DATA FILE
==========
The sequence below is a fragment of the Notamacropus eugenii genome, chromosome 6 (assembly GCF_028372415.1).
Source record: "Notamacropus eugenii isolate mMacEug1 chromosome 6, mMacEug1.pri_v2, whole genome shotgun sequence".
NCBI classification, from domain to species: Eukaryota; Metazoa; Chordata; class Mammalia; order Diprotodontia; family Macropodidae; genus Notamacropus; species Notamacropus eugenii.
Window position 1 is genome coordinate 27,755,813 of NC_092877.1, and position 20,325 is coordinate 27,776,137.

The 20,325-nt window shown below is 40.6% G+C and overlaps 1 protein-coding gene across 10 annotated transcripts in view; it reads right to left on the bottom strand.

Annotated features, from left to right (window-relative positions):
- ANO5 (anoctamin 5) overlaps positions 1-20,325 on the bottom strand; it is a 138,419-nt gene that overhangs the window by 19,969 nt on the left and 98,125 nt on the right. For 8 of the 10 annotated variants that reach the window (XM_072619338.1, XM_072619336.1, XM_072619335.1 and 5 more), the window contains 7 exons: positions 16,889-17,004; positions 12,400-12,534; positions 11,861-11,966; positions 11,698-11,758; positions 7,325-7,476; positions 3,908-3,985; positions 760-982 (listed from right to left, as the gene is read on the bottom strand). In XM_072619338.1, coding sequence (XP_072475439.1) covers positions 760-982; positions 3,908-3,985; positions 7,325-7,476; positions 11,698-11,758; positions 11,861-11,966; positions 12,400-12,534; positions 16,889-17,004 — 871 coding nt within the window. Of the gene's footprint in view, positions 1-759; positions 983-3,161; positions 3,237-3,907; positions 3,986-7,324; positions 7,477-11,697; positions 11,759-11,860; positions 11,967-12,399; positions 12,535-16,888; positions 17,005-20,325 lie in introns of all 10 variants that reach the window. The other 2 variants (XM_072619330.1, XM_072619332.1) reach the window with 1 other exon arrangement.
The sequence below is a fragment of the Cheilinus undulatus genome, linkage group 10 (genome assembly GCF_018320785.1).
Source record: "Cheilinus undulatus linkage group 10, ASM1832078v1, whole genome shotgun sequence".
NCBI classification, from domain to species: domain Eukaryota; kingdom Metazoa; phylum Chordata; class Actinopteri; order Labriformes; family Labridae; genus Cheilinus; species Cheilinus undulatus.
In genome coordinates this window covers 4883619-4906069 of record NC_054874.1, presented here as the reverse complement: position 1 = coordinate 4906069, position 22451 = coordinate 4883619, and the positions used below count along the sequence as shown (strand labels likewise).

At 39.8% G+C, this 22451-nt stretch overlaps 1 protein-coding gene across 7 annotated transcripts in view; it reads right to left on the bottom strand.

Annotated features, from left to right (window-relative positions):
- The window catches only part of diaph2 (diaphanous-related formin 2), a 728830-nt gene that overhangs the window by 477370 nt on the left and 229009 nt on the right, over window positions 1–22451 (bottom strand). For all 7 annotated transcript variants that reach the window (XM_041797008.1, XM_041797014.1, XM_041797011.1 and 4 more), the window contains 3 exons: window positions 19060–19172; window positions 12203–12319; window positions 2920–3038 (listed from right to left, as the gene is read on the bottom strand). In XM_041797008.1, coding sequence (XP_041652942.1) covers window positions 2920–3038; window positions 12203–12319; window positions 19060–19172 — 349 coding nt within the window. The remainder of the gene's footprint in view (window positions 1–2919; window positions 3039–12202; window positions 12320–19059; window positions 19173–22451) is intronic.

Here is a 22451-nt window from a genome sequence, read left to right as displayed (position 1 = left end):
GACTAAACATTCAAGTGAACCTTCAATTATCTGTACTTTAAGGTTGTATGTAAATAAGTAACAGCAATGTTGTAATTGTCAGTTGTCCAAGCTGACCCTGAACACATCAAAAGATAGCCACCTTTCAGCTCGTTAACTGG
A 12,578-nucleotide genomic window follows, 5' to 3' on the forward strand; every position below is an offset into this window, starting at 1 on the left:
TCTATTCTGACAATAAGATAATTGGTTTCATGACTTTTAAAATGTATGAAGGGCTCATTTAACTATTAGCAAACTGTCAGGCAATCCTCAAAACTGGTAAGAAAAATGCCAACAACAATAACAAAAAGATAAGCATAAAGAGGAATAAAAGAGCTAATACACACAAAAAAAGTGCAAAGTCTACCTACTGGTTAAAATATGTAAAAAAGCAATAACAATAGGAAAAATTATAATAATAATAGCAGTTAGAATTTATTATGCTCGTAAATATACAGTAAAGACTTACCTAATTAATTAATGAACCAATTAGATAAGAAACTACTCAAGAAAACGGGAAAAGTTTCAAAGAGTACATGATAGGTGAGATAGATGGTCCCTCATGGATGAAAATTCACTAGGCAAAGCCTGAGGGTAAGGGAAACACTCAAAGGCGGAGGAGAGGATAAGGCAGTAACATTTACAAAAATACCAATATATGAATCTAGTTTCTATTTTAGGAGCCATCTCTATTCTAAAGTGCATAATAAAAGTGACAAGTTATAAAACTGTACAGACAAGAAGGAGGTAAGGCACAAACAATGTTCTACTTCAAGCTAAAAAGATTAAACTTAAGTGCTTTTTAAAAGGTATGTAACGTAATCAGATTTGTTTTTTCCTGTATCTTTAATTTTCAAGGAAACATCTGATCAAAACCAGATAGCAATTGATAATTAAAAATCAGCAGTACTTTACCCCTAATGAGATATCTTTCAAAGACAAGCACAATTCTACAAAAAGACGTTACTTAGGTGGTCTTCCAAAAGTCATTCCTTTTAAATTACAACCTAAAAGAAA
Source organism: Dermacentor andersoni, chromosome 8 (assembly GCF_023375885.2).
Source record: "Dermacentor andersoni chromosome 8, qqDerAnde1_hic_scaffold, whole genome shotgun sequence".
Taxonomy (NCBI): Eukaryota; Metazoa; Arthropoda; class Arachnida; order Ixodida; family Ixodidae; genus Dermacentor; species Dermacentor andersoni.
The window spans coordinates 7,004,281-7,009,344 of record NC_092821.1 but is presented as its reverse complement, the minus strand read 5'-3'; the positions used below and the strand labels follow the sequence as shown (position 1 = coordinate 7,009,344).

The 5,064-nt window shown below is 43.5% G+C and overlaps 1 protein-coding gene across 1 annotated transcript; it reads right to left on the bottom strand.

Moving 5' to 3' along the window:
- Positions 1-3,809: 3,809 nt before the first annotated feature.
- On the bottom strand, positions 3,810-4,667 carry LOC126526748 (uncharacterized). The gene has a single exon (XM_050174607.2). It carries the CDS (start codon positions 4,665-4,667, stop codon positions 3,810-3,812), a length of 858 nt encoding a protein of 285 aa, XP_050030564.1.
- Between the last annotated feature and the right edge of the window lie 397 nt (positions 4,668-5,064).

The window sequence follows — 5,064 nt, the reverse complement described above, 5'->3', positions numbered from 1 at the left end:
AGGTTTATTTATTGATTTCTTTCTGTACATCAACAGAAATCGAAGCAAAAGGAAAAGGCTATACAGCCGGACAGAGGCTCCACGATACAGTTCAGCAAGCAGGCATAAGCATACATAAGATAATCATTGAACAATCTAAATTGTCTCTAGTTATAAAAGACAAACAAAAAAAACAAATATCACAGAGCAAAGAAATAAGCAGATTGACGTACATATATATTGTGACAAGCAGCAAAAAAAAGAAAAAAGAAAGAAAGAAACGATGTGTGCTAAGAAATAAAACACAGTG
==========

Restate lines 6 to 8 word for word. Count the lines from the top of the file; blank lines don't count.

Annotated features, from left to right (window-relative positions):
- ANO5 (anoctamin 5) overlaps positions 1-20,325 on the bottom strand; it is a 138,419-nt gene that overhangs the window by 19,969 nt on the left and 98,125 nt on the right. For 8 of the 10 annotated variants that reach the window (XM_072619338.1, XM_072619336.1, XM_072619335.1 and 5 more), the window contains 7 exons: positions 16,889-17,004; positions 12,400-12,534; positions 11,861-11,966; positions 11,698-11,758; positions 7,325-7,476; positions 3,908-3,985; positions 760-982 (listed from right to left, as the gene is read on the bottom strand). In XM_072619338.1, coding sequence (XP_072475439.1) covers positions 760-982; positions 3,908-3,985; positions 7,325-7,476; positions 11,698-11,758; positions 11,861-11,966; positions 12,400-12,534; positions 16,889-17,004 — 871 coding nt within the window. Of the gene's footprint in view, positions 1-759; positions 983-3,161; positions 3,237-3,907; positions 3,986-7,324; positions 7,477-11,697; positions 11,759-11,860; positions 11,967-12,399; positions 12,535-16,888; positions 17,005-20,325 lie in introns of all 10 variants that reach the window. The other 2 variants (XM_072619330.1, XM_072619332.1) reach the window with 1 other exon arrangement.
The sequence below is a fragment of the Cheilinus undulatus genome, linkage group 10 (genome assembly GCF_018320785.1).